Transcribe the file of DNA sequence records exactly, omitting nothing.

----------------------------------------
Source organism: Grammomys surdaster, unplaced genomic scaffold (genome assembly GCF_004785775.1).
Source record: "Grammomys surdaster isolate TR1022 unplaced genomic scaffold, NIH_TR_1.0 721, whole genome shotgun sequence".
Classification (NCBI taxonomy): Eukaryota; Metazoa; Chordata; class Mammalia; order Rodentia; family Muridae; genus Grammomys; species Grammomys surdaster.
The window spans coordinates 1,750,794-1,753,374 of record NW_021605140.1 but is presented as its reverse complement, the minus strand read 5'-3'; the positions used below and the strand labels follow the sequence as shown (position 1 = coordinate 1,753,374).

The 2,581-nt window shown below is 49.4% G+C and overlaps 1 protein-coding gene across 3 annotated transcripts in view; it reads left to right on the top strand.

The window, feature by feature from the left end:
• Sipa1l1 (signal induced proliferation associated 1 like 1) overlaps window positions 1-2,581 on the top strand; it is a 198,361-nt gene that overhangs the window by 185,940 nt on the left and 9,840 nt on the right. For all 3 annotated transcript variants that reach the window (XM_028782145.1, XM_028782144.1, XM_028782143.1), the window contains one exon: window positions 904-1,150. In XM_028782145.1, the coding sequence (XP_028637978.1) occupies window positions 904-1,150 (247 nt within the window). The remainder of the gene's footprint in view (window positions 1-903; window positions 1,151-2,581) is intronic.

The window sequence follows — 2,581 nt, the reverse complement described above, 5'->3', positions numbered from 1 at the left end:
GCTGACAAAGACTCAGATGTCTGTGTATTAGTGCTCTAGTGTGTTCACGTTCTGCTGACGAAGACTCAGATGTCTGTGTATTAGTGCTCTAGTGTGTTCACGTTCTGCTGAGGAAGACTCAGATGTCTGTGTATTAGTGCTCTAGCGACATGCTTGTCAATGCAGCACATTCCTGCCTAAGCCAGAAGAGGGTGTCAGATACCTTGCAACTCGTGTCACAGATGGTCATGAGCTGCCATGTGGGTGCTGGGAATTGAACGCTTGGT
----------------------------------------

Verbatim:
Source organism: Grammomys surdaster, unplaced genomic scaffold (genome assembly GCF_004785775.1).
Source record: "Grammomys surdaster isolate TR1022 unplaced genomic scaffold, NIH_TR_1.0 721, whole genome shotgun sequence".
Classification (NCBI taxonomy): Eukaryota; Metazoa; Chordata; class Mammalia; order Rodentia; family Muridae; genus Grammomys; species Grammomys surdaster.
The window spans coordinates 1,750,794-1,753,374 of record NW_021605140.1 but is presented as its reverse complement, the minus strand read 5'-3'; the positions used below and the strand labels follow the sequence as shown (position 1 = coordinate 1,753,374).

The 2,581-nt window shown below is 49.4% G+C and overlaps 1 protein-coding gene across 3 annotated transcripts in view; it reads left to right on the top strand.

The window, feature by feature from the left end:
• Sipa1l1 (signal induced proliferation associated 1 like 1) overlaps window positions 1-2,581 on the top strand; it is a 198,361-nt gene that overhangs the window by 185,940 nt on the left and 9,840 nt on the right. For all 3 annotated transcript variants that reach the window (XM_028782145.1, XM_028782144.1, XM_028782143.1), the window contains one exon: window positions 904-1,150. In XM_028782145.1, the coding sequence (XP_028637978.1) occupies window positions 904-1,150 (247 nt within the window). The remainder of the gene's footprint in view (window positions 1-903; window positions 1,151-2,581) is intronic.

The window sequence follows — 2,581 nt, the reverse complement described above, 5'->3', positions numbered from 1 at the left end:
GCTGACAAAGACTCAGATGTCTGTGTATTAGTGCTCTAGTGTGTTCACGTTCTGCTGACGAAGACTCAGATGTCTGTGTATTAGTGCTCTAGTGTGTTCACGTTCTGCTGAGGAAGACTCAGATGTCTGTGTATTAGTGCTCTAGCGACATGCTTGTCAATGCAGCACATTCCTGCCTAAGCCAGAAGAGGGTGTCAGATACCTTGCAACTCGTGTCACAGATGGTCATGAGCTGCCATGTGGGTGCTGGGAATTGAACGCTTGGT